For those of us in South Louisiana who are still partying now after Mardi Gras morphed into the St. Patrick’s Day and then into the Italian-Irish parades, it’s time to sober up. We’re about to lose a voice in Congress.
Or so it seems should Governor Jindal and other power forces in the upper Pelican State and in our Congressional delegation have their way. Looking at the tea leaves right now, it appears that newly elected Tea Party supported candidate Jeff Landry now representing the 3rd Congressional District in South Central Louisiana will likely be forced to take on fellow Republican Charles Boustany of Southwest La. The result would be a newly created Congressional district merging those of Landry and Boustany. As a result, since Louisiana must reduce its congressional team by one due to population loss this past decade, North Louisiana would keep two Congressmen rather than losing one. In this political tug-of-war Boustany or Landry and South Louisiana would get the short end since the two would likely bump heads in the next election.
Which for South Louisiana, a region that has been struck by Katrina, Rita, Gustav, Ike, the BP oil spill, the gulf moratorium and other sundry misfortunes over the past five years, the news smacks home like an angrily-blasting hurricane. Without doubt, this part of the state will be under-represented should the Jindal supported plan for redistricting be selected by the rest of the legislature.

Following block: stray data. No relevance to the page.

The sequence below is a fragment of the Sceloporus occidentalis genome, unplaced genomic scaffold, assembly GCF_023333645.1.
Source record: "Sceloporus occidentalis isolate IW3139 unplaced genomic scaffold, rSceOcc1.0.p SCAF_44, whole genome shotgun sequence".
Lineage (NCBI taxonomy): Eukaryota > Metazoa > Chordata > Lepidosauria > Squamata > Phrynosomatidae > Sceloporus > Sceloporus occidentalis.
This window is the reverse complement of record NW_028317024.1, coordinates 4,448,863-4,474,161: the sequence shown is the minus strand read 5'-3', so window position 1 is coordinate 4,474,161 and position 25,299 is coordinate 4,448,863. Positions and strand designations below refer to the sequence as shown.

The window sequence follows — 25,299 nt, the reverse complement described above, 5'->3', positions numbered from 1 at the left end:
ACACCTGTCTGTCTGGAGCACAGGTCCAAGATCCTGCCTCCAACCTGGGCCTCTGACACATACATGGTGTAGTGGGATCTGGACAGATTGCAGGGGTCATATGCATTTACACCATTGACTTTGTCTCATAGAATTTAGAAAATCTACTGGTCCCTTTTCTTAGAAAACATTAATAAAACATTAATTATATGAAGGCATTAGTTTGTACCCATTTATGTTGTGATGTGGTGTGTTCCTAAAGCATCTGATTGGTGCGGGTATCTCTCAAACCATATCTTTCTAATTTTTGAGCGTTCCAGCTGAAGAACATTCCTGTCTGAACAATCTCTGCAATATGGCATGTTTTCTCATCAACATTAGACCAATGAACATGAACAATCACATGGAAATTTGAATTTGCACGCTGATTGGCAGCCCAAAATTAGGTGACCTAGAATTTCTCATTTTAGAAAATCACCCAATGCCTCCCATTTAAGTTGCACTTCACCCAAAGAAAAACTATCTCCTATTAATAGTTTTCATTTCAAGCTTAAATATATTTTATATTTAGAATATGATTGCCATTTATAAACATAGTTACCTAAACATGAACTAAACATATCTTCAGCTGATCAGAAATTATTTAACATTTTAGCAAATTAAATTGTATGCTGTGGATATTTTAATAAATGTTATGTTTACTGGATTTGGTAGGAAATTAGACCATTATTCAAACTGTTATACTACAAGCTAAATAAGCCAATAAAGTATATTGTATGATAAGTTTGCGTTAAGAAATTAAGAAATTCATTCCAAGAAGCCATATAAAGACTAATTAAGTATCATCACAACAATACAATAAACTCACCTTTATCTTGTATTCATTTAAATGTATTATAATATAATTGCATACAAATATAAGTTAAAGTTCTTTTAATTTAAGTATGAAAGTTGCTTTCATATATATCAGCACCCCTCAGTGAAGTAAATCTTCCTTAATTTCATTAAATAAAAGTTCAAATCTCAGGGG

Misery due to disasters is not the only reason South Louisiana needs to keep its full number of Congressmen being reduced due to reapportionment. There are also some bright spots for the area. Baton Rouge has boomed, Jefferson, St. Tammany Parishes have flowered. These parts of the state have costly infrastructure needs that require Washington DC’s attention.
The only problem is, the last time I looked, North Louisiana also has its legitimate needs and it certainly is part of this state. There are roads needing to be built and other projects needing to be had. Shreveport, Monroe, Ruston, Alexandria all have special needs that require strong representation.
But there is also a certain sense of irony in this mad and growing-nasty debate over who gets the short stick. The argument now being tossed around by the very people demanding representation are some of the very same people who have been yelling the loudest that federal government does everything wrong and nothing right and that it spends money it doesn’t have.
Only months ago, during the past election, Washington and its spending was the enemy.
Washington was the problem, not the solution.
The mantra was the federal government spends too much of our money, and that we have a national debt going bonkers.
Some of the same people complaining about the probable loss of representation were kvetching that earmarks were evil and seeking money for their districts was government-in-waste mode.
But now that their own jobs and their congressional districts are at risk, we are told that the guys up north are being greedy for wanting a fair piece of the national pie.
If truth be told, despite some of the self-promotional hype that certain politicians want us to believe, Louisiana is one of the states in the greatest of need. No matter which region in Louisiana gets hit with the loss of the Congressman, whether it be North or South, East or West, it will be a great loss for after all, our state’s schools, roads, healthcare, and economy are the pits needing federal attention and resuscitation.
So unfortunately, now that our state is playing musical chairs with our congressional seats we are pitting North against South, which quite frankly, is really simply the pits.